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Graphic Facilitation: Tips for a Great End Product

Graphic Facilitation: Tips for a Great End Product

Tricia Walker's picture
Tricia Walker
March 25th, 2011

I love scribing. That’s another term for graphic facilitation. Other terms include “graphic recorder” and “whiteboard artist”, but whatever you call it, it’s essentially the same thing.

Scribing is such a unique and wonderful way to communicate and to capture the essence of a discussion or presentation. It can provide a picture to sum up words, a model to illustrate a concept. The possibilities seem endless, and therein lies the danger! I have been asked many times over the years to “scribe” things that just don’t make sense. It’s always been hard to articulate why they don’t make sense, it’s often just a gut feeling I have. After spending many years scribing in so many situations, I just know.

I’d like to share three elements that will allow for great scribing; these are important criteria that will help ensure the opportunity is right to include a scribe.

1.        The Discussion

Not all discussions lend themselves well to scribing. The best discussions to scribe are on topics that are somewhat accessible. Discussions that are extremely technical in nature may not translate so well on to a scribed board. Effective capture may be possible, and themes may be identified, but if the topic is fraught with very technical terms and the discussion is quite tactical, the end product may have limits- think lists of acronyms or straightforward mind-maps without much eye candy. The richer the dialogue, the richer the imagery. Similarly, a scribed presentation can really have an impact, but the same principles mentioned above apply.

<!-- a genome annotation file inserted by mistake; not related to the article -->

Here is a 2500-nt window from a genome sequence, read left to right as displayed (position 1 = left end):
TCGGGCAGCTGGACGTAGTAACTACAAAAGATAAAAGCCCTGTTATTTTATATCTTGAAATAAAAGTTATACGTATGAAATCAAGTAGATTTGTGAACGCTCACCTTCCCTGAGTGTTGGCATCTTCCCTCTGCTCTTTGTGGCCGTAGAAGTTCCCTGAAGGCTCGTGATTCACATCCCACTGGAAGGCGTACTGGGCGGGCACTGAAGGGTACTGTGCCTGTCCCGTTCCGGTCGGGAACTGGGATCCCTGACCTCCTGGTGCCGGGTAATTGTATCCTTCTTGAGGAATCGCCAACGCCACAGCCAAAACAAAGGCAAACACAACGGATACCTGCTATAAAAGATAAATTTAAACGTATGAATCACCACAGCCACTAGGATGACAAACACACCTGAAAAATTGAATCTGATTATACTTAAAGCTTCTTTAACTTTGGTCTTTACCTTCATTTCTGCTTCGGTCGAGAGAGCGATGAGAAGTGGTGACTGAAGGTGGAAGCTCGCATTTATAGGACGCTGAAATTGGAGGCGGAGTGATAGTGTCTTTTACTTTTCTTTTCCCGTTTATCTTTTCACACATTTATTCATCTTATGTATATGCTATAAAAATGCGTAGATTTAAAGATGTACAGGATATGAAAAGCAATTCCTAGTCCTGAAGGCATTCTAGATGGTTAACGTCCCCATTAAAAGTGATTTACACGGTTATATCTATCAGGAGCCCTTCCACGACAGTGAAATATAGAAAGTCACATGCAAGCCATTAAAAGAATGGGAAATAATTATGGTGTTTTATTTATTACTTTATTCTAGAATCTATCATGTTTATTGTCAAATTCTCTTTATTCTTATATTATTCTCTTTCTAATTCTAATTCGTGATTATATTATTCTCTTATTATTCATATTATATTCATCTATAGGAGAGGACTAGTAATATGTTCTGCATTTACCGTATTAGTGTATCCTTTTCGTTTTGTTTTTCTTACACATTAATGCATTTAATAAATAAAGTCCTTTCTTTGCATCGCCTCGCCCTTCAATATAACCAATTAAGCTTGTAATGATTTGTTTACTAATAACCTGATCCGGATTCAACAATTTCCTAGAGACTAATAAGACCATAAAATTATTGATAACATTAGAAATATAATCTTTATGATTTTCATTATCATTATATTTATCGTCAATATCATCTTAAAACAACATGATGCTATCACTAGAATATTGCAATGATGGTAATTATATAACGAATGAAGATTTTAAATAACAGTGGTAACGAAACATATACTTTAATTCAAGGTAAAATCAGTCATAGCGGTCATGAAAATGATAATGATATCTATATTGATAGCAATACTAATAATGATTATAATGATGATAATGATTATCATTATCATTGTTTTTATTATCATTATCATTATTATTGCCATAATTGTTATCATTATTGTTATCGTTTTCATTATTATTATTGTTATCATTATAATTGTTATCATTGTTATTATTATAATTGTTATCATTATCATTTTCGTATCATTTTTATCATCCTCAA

2.        A Framework

It’s important to have a good idea about what should be covered during the discussion. Having a list of topics that are to be included helps, having a set of specific objectives is even better. The scribing will reflect that framework back, which will make for a nice visual artifact. The organization of the discussion will make it easier for the scribe to build a visual framework on the board, and will also allow for more opportunity to enhance with additional imagery, since a logical structure will more easily emerge.

3.        A Facilitator

Sometimes group discussions have a tendency to roll off the track. It’s human nature to go off on tangents! Additionally, sometimes it can be difficult for a group to overcome disagreement and move on. These risks are mitigated when a facilitator is present. It’s great to have a trained, professional facilitator, but what’s most important is that someone in the room is at least playing that role. What does that mean, exactly?

  • The facilitator should be neutral, that is, they don’t have their own agenda. They can recognize when a discussion is off topic and gently move the group back on to their intended topic.
  • Recognize when the group has gotten to a “good enough” place on a particular area, and urge them along to the next. 
  • Confirm what they’re hearing. They may repeat back, in summary, what they have heard from the group. When the facilitator is able to summarize and validate what they’ve heard, it can serve as a quick audit point between the scribe’s ears and the board. It’s not necessary, but it can be helpful when there’s a lot of information coming at once. A great facilitator can be a great partner to the scribe.

Keeping the above in mind will make the scribing experience a better one for all concerned. There are exceptions to that rule, and sometimes great scribing will emerge from less than ideal situations. In the end, though, a strong discussion will yield a visual representation that is useful for the participants both in the moment and as an artifact for reference later. 

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